Homosexuality and the Bible

By Lysa Allman-Baldwin
Homosexuality and the Bible

Honoring the universal truths in all religions and respecting an individual's right to choose a spiritual path has been one of the core values of the Unity movement since its inception in 1889. Co-founders Charles and Myrtle Fillmore believed that by accepting all people, we would open the doors to a higher level of spiritual consciousness.

Using the Bible as a basic reference tool, Unity embraces its stories of the life and teachings of Jesus Christ metaphysically; that is, Unity explores the universal principles of spiritual law implied in the Bible and how they can be applied in our lives for more abundant and meaningful living.

When the stories, beliefs, laws and behaviors in the Bible are interpreted literally, the result can be misunderstanding, judgmental conclusions and negative actions. This has been the case when people use the Bible as a way to condemn homosexuals.

A New Perspective—View the Bible Metaphysically

Although Unity's understanding of the Bible is not unique, “it is absolutely central to our core beliefs,” says Unity minister Rev. Ed Townley. “It distinguishes us, not only from more traditional, mainstream Christian views, but also from many other New Thought belief systems.”

While there are several Bible passages that seem to forbid homosexual behavior, there are also passages that would seem to justify slavery, genocide, polygamy and treating women—including wives and daughters—as property. Still other passages, taken literally, decree severe punishments and sometimes death for wearing two different types of fabric, working on Sunday or committing adultery. Few people in today's society would agree that these rules or consequences are acceptable.

Many Unity and New Thought leaders believe the issue of homosexuality in the Bible is more about people who were so consumed by human passions and obsessions—both homosexual and heterosexual—that those energies intended to be expressions of divine love became negative, detracting them from their true spiritual natures.

The question is not whether there are Bible passages that forbid homosexual behavior, Townley says, but whether those prohibitions should be followed literally today when so many others—such as slavery, polygamy and so forth—have long been dismissed as representing an earlier level of belief that we as a society have transcended today.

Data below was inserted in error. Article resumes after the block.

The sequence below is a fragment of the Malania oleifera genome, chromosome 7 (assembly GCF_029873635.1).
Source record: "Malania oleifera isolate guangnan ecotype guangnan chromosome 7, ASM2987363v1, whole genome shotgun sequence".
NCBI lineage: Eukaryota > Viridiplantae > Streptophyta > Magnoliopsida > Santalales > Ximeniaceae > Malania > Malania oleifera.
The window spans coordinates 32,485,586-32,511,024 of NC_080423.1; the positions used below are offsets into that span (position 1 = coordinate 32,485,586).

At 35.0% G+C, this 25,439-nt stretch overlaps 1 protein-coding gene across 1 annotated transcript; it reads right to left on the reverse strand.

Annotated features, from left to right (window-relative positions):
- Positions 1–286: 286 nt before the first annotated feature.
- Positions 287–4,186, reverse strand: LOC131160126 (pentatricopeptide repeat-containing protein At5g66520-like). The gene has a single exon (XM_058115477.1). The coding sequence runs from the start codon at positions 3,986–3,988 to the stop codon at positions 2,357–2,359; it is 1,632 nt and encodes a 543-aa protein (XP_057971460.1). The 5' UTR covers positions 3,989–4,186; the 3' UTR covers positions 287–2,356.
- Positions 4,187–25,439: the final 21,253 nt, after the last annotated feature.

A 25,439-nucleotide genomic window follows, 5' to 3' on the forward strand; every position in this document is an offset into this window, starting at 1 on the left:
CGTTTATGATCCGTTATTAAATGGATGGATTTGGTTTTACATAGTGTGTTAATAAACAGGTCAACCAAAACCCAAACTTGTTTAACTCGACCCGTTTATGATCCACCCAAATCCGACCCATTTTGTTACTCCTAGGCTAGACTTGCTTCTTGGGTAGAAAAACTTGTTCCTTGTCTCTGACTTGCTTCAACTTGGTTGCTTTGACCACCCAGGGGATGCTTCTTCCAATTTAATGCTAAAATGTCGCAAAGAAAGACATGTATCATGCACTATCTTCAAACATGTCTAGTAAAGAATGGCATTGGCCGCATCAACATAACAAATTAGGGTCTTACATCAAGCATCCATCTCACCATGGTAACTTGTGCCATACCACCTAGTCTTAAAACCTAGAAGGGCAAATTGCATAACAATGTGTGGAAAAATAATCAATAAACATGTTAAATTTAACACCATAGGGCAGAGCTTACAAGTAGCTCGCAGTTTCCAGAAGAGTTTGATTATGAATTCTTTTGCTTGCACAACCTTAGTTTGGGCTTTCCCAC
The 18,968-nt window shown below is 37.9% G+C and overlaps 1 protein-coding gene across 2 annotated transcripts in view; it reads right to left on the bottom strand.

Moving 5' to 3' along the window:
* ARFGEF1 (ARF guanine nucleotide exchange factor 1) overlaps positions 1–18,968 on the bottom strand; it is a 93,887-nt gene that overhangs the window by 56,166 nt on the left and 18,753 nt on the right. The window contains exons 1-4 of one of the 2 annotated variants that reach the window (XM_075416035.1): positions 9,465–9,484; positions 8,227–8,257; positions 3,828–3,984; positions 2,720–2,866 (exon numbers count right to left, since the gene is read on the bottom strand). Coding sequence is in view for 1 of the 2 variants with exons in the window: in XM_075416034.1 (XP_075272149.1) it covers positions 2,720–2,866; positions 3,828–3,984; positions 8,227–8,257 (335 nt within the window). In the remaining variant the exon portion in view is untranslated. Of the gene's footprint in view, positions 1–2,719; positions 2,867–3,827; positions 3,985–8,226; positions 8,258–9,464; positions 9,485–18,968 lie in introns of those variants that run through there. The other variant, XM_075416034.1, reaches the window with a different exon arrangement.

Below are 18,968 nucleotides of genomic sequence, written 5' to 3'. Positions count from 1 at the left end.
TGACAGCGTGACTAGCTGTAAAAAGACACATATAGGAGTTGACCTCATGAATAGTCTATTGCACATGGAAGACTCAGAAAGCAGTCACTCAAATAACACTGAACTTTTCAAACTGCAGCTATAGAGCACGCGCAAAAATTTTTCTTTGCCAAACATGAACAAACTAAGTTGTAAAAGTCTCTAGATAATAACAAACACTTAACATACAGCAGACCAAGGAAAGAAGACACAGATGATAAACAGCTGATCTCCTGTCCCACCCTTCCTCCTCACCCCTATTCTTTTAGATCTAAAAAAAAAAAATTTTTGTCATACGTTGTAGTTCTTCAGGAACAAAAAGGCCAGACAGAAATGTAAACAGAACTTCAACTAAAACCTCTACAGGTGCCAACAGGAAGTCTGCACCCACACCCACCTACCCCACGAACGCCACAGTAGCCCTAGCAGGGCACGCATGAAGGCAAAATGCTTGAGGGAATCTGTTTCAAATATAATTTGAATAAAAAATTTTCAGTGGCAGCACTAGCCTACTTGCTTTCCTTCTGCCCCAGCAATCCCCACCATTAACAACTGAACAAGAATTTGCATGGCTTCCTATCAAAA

“This was clearly Jesus' view as he called people to reject literal obedience to the law in favor of a more creative, love-based embrace of the underlying spiritual energy,” Townley says. “Expanding that understanding was the entire purpose of his ministry. He consistently urged his followers to approach the traditions of the law with a new perspective of Divine Love. Certainly he calls us today to do the same.”

The Bible Reflects the Influence of Man

Unity Institute ministerial student Ken Daigle has followed society's heated debates over the morality of same-sex relations for many years, noting that Scripture is often invoked during those debates.

“The Bible has been used by people of faith to uphold their beliefs or denounce those of others since the texts were first written,” he notes. “Many people claim the Bible is the ‘inerrant' word of God. But it's important to understand that the biblical texts were written by a variety of men over a period of a thousand years, and many of those texts reflect the attitudes, prejudices and human experiences that were part of their culture and life.”

As such, says Daigle, the Bible has always meant different things to different people, and therefore may or may not be the unfailing word of God. “If we fail to include the possibility that the writers in the Bible were expressing opinions filtered through their  own human experience, then how do we explain the hundreds of contradictory statements in the Bible and account for the broad range of concepts and ideas, such as from ‘an eye for an eye' to ‘turn the other cheek?' If they all are the unfailing word of God—no matter how you interpret them—how do you reconcile them in today's society?”

Expressions of Divine Love

“In Unity we understand that it is not the action but the consciousness that decides the consequence,” Townley says. “Jesus taught, for example, that if you had lust in your heart, you would be out of alignment with kingdom consciousness whether or not you ever acted on that lust. We believe the same is true for homosexuality as well; it can certainly be sinful, as heterosexuality can certainly be sinful. And homosexuality can also be an expression of divine love.”